13. Also, I think I speak for alot of the iFanbase on this one, but I desperately need one of these guides for the Legion of Super Heroes. If ever a super-hero comic series deserved, and needed, a guide on where and how to get started, it’s the Legion.

  14. @RobotZombie  –yeah Dr. Doom is a favorite as well so thats not the end of the world. Book appears to be out of print which is a bummer. 

  15. I’m digging the really early stuff as well. Essential Doctor Strange volumes 1-3 currently in my collection. Need to find Volume 4

  16. Just finished reading a volume of Madman last night and I was struck by how much I’d LOVE to see Mike Allred do a Dr. Strange mini.  Anyone else think that’d be awesome?

  17. @360Logic: I’d recommend the newly re-released “Great Darkness Saga Deluxe Edition”. Really good for the classic Legion. Also try the “Lightening Saga” crossover between the JSA and JLA written by Johns and Meltzer, and follow that up with John’s “Superman and the Legion of Superheroes” and “Final Crisis: Legion of Three Worlds.” That should give you a pretty good overview of the LOSH.

  18. Mark Waid wrote a pretty good Dr Strange story with art by Emma Rios called Strange: The Doctor is Out.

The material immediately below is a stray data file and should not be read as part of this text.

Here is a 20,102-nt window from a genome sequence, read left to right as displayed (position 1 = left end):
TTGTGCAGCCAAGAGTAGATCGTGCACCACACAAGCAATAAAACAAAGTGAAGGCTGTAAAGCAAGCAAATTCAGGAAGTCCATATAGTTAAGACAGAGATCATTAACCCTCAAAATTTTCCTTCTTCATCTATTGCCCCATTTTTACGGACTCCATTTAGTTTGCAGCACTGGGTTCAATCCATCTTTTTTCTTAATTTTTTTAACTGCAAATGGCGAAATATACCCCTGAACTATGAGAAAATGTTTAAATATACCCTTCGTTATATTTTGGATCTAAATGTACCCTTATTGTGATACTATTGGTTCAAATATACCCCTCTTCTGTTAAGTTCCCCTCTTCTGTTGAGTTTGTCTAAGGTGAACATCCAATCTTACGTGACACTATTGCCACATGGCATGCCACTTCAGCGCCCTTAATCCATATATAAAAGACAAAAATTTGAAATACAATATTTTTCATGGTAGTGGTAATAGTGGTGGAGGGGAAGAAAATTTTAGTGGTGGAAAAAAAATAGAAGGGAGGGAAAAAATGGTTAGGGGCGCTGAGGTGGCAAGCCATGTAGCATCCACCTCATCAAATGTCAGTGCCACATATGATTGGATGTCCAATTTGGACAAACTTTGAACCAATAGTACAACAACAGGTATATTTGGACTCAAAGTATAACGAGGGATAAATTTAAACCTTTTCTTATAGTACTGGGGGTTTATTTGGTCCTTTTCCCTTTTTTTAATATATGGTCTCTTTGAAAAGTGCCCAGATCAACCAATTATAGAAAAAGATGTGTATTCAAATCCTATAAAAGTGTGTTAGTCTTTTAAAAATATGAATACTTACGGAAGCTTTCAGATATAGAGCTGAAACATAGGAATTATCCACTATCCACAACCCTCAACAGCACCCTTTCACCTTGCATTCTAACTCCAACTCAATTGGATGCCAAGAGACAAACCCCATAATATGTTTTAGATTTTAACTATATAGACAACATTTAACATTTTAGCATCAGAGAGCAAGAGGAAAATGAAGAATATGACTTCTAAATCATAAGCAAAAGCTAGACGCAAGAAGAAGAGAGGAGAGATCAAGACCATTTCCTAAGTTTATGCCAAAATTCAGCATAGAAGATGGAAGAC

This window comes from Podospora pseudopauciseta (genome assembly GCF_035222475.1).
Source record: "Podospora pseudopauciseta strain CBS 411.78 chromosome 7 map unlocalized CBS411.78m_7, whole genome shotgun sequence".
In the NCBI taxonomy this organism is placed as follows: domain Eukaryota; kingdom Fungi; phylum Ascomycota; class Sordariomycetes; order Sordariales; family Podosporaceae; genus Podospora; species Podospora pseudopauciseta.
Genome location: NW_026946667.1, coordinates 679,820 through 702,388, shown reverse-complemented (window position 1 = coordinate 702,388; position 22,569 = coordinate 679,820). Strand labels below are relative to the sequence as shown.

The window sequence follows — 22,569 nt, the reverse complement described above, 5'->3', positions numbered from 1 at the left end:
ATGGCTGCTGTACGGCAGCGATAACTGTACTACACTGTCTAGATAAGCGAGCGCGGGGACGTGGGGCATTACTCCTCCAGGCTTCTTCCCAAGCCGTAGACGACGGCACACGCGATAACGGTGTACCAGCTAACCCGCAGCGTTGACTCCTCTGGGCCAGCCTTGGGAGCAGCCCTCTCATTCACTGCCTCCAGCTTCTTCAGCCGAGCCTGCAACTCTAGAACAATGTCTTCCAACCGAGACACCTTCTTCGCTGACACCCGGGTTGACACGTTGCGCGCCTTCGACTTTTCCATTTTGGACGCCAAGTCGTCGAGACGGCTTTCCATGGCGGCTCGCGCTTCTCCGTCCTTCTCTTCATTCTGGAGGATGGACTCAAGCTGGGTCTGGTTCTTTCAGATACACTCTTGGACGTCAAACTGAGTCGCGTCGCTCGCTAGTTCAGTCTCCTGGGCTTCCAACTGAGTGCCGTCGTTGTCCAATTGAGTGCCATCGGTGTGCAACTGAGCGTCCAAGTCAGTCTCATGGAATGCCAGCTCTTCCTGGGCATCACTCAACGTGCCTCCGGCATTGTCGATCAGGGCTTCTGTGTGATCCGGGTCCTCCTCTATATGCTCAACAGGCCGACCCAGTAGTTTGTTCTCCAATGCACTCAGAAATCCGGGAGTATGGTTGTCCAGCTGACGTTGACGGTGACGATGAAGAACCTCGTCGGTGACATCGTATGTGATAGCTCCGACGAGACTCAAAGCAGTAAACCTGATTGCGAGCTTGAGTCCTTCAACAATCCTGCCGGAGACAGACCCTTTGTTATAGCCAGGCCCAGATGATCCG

19. Most of the older stuff is on the MDCU, the more recent stuff is spotty

  20. @colossusofrhodeisland: An Allred Doctor Strange has been a dream of mine for years. Make it happen, Strange Tales Vol.III!!!

  21. i read and loved triumph and torment and the oath. but theres a series i cant find from which i have a few issues from called the flight of bones that seemed very interesting. dr.strange has way too much stuff out of print.

  22. I really, really loved The Oath but didn’t like the JMS series at all (glad it’s not on the list).  The Waid series was decent and I’ve got some of the old 70s stuff in Essential format.  He’s a character that can be really interesting, and I did like his appearances in New Avengers.  Sometimes however, you do get the impression that newer writers like the idea of Strange but don’t actually know how to write him a compelling story.

  23. The first 30 issues or so of Doctor Strange, Sorcerer Supreme is some fantastic stuff.  One of the highlights of the late 80’s and early 90’s, with Roy Thomas and Jackson Guice really telling some good stories.

  24. Anybody who loves Dr. Strange would do well to check out the original Defenders series. One of my favorite team books ever, with Strange playing a big role as the closest thing the “non-team” has to a leader.

  25. I have a hard time with Dr. Strange, nothing against the character or the writting, but ever since watching the venture brothers when I read Dr. Strange’s lines in my head he sounds like Dr. Orpheus.